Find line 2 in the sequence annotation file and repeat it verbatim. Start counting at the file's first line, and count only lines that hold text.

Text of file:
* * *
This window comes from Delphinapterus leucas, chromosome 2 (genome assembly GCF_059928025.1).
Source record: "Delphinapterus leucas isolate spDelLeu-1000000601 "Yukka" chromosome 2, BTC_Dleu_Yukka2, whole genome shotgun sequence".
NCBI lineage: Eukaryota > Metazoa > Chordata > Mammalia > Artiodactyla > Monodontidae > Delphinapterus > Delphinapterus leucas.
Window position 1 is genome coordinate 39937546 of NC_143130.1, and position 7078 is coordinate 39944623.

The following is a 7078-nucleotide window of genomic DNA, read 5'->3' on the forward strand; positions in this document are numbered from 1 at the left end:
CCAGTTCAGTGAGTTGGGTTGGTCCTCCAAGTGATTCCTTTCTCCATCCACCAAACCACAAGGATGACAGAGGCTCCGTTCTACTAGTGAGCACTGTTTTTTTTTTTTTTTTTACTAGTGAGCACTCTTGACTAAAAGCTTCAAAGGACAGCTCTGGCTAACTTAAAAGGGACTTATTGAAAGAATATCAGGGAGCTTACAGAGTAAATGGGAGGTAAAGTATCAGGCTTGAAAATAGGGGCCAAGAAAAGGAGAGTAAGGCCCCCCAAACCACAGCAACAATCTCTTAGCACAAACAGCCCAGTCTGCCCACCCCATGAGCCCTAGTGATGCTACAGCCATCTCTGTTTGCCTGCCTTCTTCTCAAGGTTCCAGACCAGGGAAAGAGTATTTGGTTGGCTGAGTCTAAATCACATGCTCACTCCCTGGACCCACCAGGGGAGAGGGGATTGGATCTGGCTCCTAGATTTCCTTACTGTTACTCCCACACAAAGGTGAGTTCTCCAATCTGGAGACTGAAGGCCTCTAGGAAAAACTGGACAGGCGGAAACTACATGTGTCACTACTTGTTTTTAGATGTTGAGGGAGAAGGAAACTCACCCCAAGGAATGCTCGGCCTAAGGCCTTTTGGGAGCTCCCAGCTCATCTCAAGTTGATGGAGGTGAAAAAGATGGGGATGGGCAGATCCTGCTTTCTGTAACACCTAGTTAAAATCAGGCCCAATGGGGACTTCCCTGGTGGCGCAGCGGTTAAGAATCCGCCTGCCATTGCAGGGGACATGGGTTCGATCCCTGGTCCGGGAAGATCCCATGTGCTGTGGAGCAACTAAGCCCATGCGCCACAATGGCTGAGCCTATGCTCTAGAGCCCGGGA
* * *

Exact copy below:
Source record: "Delphinapterus leucas isolate spDelLeu-1000000601 "Yukka" chromosome 2, BTC_Dleu_Yukka2, whole genome shotgun sequence".